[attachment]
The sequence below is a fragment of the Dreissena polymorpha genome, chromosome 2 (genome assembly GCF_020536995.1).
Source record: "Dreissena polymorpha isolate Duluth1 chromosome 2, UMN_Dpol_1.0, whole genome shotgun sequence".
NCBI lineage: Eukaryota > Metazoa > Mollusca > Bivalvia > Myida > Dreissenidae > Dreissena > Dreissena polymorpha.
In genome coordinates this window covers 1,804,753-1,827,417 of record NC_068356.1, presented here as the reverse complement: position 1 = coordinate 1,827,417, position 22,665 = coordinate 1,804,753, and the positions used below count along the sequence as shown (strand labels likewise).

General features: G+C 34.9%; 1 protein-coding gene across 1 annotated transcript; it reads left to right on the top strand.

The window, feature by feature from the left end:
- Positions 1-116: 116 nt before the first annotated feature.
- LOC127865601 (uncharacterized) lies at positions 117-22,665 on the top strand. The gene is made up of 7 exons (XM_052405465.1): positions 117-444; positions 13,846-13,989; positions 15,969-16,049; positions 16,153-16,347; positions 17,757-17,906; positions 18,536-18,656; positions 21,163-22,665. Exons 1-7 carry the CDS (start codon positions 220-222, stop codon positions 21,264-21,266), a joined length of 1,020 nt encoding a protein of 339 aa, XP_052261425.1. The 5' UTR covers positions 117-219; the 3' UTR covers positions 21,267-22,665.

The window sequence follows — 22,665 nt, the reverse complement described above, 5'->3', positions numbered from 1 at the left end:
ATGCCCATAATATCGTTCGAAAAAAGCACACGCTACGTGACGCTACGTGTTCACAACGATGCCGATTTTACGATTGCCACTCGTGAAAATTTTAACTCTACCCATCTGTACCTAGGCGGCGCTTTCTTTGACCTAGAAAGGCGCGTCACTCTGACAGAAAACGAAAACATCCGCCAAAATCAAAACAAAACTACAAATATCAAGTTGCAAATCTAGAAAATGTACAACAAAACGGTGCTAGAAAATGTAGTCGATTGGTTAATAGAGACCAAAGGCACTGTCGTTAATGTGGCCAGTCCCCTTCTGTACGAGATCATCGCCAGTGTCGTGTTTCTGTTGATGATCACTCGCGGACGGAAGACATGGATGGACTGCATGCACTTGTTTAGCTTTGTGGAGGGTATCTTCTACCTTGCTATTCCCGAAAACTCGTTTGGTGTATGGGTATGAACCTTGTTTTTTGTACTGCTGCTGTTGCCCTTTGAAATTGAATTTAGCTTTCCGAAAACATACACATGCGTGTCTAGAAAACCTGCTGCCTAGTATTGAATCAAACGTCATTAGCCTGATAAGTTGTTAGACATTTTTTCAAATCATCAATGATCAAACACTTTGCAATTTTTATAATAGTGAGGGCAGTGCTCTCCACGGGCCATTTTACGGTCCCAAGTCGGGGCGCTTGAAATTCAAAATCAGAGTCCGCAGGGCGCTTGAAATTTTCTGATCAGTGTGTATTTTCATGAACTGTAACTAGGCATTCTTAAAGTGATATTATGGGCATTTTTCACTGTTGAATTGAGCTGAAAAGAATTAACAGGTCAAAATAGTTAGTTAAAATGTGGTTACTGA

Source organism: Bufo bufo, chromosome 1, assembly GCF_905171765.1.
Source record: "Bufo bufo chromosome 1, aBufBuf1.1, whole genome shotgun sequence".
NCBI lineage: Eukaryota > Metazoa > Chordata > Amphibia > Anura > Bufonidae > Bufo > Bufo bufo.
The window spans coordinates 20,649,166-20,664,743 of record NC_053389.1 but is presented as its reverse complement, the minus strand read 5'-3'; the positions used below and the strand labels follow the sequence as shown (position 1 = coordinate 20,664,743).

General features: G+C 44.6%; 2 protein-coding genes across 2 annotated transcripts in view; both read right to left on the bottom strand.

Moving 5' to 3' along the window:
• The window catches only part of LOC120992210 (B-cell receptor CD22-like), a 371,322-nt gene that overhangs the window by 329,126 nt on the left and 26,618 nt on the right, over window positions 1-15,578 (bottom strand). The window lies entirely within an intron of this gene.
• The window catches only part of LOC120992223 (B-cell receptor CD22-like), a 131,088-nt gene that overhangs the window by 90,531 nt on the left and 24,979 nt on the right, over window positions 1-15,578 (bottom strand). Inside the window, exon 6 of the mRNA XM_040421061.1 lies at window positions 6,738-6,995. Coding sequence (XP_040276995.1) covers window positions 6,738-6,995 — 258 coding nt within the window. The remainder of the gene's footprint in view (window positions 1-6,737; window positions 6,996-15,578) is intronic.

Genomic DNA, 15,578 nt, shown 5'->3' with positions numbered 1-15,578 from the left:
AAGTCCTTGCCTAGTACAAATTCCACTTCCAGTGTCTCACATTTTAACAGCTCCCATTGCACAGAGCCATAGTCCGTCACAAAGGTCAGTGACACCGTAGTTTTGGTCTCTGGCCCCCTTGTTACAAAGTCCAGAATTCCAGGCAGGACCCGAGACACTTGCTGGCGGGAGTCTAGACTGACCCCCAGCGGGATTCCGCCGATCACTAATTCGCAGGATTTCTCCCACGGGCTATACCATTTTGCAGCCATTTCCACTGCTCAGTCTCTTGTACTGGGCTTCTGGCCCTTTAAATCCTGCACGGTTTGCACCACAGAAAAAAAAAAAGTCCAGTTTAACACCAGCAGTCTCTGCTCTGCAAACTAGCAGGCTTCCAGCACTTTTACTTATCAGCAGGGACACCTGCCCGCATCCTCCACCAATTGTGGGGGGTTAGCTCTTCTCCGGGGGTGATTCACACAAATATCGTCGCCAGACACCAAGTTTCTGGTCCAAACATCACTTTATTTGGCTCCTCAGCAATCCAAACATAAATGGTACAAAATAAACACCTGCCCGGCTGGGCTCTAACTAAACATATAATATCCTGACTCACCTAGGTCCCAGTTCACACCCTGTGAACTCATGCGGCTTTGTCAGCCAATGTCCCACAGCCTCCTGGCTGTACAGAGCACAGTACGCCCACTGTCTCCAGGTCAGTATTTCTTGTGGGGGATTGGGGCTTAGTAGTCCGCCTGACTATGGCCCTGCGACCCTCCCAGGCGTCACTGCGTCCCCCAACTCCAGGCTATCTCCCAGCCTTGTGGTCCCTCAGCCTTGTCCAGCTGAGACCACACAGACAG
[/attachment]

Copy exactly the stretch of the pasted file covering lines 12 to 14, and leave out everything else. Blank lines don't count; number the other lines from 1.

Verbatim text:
Source record: "Bufo bufo chromosome 1, aBufBuf1.1, whole genome shotgun sequence".
NCBI lineage: Eukaryota > Metazoa > Chordata > Amphibia > Anura > Bufonidae > Bufo > Bufo bufo.
The window spans coordinates 20,649,166-20,664,743 of record NC_053389.1 but is presented as its reverse complement, the minus strand read 5'-3'; the positions used below and the strand labels follow the sequence as shown (position 1 = coordinate 20,664,743).